Hungarian Vizsla Forums banner
1 - 9 of 9 Posts

·
Registered
Joined
·
11 Posts
Discussion Starter · #1 ·
Hi all, we have had our first V puppy (Poppy) for what seems like forever but which the calendar tells me has only been 2 weeks. She is 10 wks old. While some of her behaviour and nippy-ness is slowly starting to settle a bit (towards Vizsla puppy average) as we've figured out better routines and activities for her, one thing that has developed that I find a little concerning is some aggression (growling and attempting to bite) when I pick her up to move her on from things. We caught on, thanks to a helpful post, that she was starting to get over stimulated in after too long outside or too much activity. When this happens we try to direct her attention elsewhere; do some sits/downs or try with a different toy etc, but when we are outside and she's caught a scent even her favourite treats will not entice her. In these situations we will pick her up and return back inside, trying to "settle" along the way. This was working, but about a week in she started to get really aggressive, turning back to try to bite me and even growling/snarling at me. She's getting bigger that there's literally no way for me to move her to a different situation or back inside without me being exposed to quite aggressive biting attempts.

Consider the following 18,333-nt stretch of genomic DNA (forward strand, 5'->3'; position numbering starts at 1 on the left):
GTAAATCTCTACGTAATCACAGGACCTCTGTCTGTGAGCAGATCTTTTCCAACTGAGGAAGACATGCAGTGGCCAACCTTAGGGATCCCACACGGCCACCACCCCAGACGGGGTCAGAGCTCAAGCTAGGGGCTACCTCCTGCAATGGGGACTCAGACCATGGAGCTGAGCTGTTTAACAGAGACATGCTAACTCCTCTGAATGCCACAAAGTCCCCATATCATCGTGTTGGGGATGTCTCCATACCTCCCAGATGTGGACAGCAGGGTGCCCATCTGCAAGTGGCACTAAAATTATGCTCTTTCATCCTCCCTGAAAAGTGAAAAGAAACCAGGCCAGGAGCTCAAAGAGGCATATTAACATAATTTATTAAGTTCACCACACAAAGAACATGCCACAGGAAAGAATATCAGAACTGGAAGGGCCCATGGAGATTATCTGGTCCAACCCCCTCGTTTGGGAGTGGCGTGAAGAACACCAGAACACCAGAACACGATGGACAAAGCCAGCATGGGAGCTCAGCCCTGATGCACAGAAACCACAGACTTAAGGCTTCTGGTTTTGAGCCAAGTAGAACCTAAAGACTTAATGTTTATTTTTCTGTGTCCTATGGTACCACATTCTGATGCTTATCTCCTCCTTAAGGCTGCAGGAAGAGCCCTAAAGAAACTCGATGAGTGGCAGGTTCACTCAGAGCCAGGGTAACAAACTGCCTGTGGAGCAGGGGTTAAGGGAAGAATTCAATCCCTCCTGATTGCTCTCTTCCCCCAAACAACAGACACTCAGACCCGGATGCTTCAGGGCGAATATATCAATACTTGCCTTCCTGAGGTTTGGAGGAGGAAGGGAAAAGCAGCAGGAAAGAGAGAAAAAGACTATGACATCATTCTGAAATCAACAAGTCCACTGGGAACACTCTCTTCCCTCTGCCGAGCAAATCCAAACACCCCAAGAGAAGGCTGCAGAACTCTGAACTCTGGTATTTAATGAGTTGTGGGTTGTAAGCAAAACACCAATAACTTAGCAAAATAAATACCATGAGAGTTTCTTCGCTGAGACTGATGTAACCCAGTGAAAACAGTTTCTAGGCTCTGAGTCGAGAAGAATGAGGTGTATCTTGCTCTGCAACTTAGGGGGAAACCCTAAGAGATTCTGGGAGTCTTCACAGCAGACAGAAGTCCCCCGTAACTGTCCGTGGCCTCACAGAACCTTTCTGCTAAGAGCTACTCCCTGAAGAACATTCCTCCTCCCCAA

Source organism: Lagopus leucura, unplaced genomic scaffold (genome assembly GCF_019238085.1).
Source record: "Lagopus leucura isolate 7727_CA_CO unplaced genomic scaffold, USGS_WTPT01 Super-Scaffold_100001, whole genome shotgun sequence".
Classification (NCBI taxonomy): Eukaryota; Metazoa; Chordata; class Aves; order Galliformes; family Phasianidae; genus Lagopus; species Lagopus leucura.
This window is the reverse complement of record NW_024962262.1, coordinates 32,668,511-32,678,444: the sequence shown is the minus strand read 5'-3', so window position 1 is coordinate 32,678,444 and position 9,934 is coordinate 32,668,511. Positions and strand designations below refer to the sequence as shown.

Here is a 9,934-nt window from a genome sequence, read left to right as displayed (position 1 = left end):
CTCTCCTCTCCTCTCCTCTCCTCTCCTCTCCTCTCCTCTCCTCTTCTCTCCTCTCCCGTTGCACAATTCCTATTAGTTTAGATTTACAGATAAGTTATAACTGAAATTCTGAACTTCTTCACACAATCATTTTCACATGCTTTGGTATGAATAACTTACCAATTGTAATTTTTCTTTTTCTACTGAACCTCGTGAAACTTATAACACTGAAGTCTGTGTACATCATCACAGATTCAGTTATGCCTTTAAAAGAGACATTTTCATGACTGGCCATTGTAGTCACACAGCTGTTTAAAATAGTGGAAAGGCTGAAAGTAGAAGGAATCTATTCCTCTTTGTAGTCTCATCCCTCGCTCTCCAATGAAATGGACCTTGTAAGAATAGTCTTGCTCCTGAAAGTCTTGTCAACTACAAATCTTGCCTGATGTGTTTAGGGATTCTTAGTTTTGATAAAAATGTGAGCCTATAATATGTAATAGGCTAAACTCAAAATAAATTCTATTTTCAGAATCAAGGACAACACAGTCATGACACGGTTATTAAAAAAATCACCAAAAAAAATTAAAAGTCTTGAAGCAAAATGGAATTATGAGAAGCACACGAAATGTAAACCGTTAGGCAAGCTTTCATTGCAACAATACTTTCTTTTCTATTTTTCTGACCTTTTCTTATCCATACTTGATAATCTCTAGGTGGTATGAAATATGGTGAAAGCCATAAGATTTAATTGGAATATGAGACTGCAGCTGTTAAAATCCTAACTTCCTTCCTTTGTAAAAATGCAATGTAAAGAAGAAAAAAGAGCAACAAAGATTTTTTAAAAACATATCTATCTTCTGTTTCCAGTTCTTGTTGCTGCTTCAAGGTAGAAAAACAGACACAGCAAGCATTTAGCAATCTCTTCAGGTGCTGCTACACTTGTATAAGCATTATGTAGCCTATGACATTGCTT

I've tried making the trips outside a little more focused and a little shorter (but more frequent) but some days are just bad. And once it starts in a day it feels like it doesn't stop. Am I doing something wrong? Should I not be carrying her anymore? The alternative would be dragging her with the leash which doesn't seem good either. Any and all advice re aggression or overstimulation welcome.
 

·
Registered
Joined
·
22 Posts